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Original Investigation
April 2016

The Effect of Light Exposure on the Efficacy and Safety of Amphotericin B in Corneal Storage Media

Author Affiliations
  • 1Department of Ophthalmology and Visual Sciences, University of Maryland School of Medicine, Baltimore
  • 2University of Maryland Pathology Associates, PA, Baltimore
  • 3SightLife, Inc, Seattle, Washington
JAMA Ophthalmol. 2016;134(4):432-436. doi:10.1001/jamaophthalmol.2016.0008

Importance  The proportion of postkeratoplasty fungal infections is rising steadily. However, the most commonly used corneal storage medium in the United States, Optisol-GS, does not contain an antifungal additive.

Objectives  To determine the lowest concentration of amphotericin B supplementation in Optisol-GS that will eliminate fungal contaminants effectively without resulting in toxic effects to the cornea and to determine what role light exposure plays in the efficacy and safety of amphotericin B supplementation.

Design, Setting, and Materials  An in vitro laboratory efficacy study measured fungal colony growth in 10 vials of Optisol-GS supplemented with different concentrations of amphotericin B after inoculation with Candida albicans in light-exposed and light-protected conditions. Two vials each were supplemented with amphotericin B at concentrations of 0.06, 0.12, or 0.225 μg/mL; the remaining 2 vials received no C albicans inoculation and no antifungal supplementation (negative controls). After 24 hours, 1 vial from each pair was exposed to light for the remainder of the study. On days 2, 7, and 14, 1 mL of solution was removed from each vial and incubated at 36°C for 48 hours. In a separate safety study, 12 pairs of corneas were divided between amphotericin B supplementation and the control condition; 4 corneas each received the different amphotericin B concentrations. An additional 4 pairs of corneas were stored in the 0.225-μg/mL concentration, and 1 cornea from each pair was exposed to light for the duration of the study. Data were collected November 16, 2014, and analyzed from November 16 to 18, 2014, for the efficacy study; they were collected from April 14 to May 27, 2015, and analyzed from May 28 to 30, 2015, and on December 23, 2015, for the safety study.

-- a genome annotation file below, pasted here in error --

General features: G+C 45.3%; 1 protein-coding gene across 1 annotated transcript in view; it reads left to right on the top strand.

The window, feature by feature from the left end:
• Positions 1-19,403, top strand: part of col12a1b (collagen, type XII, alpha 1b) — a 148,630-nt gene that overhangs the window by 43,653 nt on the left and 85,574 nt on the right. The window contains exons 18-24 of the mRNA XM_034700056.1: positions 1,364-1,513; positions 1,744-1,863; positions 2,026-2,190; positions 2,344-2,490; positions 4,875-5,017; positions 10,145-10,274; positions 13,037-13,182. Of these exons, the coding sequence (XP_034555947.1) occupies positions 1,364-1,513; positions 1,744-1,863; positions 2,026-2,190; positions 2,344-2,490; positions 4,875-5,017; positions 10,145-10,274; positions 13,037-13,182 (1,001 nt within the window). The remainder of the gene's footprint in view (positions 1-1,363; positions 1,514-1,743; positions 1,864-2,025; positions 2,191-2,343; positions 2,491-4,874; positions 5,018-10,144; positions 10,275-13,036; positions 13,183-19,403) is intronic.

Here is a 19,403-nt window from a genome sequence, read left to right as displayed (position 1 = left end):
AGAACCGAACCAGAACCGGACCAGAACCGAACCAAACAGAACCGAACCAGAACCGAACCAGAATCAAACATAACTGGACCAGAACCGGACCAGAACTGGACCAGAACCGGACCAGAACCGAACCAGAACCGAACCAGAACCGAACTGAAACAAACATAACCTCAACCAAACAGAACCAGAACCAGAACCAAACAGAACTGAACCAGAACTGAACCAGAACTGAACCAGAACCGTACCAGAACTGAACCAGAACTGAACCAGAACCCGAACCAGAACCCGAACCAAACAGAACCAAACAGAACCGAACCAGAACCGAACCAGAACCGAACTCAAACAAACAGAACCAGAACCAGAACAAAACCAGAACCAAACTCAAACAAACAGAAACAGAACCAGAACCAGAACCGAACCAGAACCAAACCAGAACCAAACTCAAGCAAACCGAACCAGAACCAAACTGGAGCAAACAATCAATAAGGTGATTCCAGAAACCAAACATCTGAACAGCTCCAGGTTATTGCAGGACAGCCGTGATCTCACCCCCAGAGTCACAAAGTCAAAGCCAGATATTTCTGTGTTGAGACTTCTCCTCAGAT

Main Outcomes and Measures  Fungal colony growth was measured from the Optisol-GS vials. Corneal endothelial cell density, endothelial cell viability, and epithelial toxic effects were measured in stored corneas.

Results  In the efficacy study, Optisol-GS supplemented with concentrations of 0.06 and 0.12 μg/mL of amphotericin B eliminated all fungal contaminants by day 7 and reduced fungal growth on day 2 by a mean of 3.5 colony-forming units (95% CI, −6.19 to 13.20 colony-forming units; P = .34), a 77.8% decline compared with the postoperative controls. Optisol-GS supplemented with the 0.255-μg/mL concentration of amphotericin B eliminated all fungal contaminants by day 2. In the safety study, no evidence was found of toxic effects to the cornea in corneas stored in Optisol-GS supplemented with amphotericin B at any concentration compared with paired controls. No difference in the efficacy or safety of the light-exposed compared with light-protected amphotericin B–supplemented Optisol-GS was identified.

Conclusions and Relevance  In this study, Optisol-GS supplemented with a 0.255-μg/mL concentration of amphotericin B effectively eliminated fungal contaminants within 48 hours and did not result in added toxic effects to the cornea. These results do not prove that amphotericin B should be added to Optisol-GS; larger-scale studies and cost-benefit analyses need to be completed. Given the increasing incidence of postkeratoplasty fungal infection, however, the addition of amphotericin B to Optisol-GS deserves further investigation.